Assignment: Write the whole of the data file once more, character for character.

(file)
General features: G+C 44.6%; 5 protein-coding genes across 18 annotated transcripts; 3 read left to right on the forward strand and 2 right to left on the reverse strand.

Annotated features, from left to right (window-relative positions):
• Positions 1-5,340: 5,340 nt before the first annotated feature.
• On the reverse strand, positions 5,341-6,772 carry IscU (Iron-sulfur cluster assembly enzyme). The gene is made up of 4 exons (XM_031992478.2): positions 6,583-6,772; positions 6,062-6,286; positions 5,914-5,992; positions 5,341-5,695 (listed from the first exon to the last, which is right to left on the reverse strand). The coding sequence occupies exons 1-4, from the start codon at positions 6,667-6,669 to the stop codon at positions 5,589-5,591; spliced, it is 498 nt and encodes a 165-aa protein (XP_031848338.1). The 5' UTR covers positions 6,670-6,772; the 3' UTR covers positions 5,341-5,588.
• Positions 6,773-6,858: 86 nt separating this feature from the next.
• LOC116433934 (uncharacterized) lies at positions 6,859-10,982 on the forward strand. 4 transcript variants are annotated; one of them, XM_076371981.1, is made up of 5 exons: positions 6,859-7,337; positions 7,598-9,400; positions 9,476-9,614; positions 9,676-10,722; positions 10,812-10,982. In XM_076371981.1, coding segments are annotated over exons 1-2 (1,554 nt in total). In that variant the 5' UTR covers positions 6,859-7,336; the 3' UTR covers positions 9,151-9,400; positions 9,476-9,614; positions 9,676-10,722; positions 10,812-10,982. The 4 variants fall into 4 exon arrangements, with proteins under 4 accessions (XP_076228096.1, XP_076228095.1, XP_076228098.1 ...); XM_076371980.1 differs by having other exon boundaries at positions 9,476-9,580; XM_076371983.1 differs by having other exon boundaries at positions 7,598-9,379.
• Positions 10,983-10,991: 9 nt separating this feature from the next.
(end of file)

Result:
General features: G+C 44.6%; 5 protein-coding genes across 18 annotated transcripts; 3 read left to right on the forward strand and 2 right to left on the reverse strand.

Annotated features, from left to right (window-relative positions):
• Positions 1-5,340: 5,340 nt before the first annotated feature.
• On the reverse strand, positions 5,341-6,772 carry IscU (Iron-sulfur cluster assembly enzyme). The gene is made up of 4 exons (XM_031992478.2): positions 6,583-6,772; positions 6,062-6,286; positions 5,914-5,992; positions 5,341-5,695 (listed from the first exon to the last, which is right to left on the reverse strand). The coding sequence occupies exons 1-4, from the start codon at positions 6,667-6,669 to the stop codon at positions 5,589-5,591; spliced, it is 498 nt and encodes a 165-aa protein (XP_031848338.1). The 5' UTR covers positions 6,670-6,772; the 3' UTR covers positions 5,341-5,588.
• Positions 6,773-6,858: 86 nt separating this feature from the next.
• LOC116433934 (uncharacterized) lies at positions 6,859-10,982 on the forward strand. 4 transcript variants are annotated; one of them, XM_076371981.1, is made up of 5 exons: positions 6,859-7,337; positions 7,598-9,400; positions 9,476-9,614; positions 9,676-10,722; positions 10,812-10,982. In XM_076371981.1, coding segments are annotated over exons 1-2 (1,554 nt in total). In that variant the 5' UTR covers positions 6,859-7,336; the 3' UTR covers positions 9,151-9,400; positions 9,476-9,614; positions 9,676-10,722; positions 10,812-10,982. The 4 variants fall into 4 exon arrangements, with proteins under 4 accessions (XP_076228096.1, XP_076228095.1, XP_076228098.1 ...); XM_076371980.1 differs by having other exon boundaries at positions 9,476-9,580; XM_076371983.1 differs by having other exon boundaries at positions 7,598-9,379.
• Positions 10,983-10,991: 9 nt separating this feature from the next.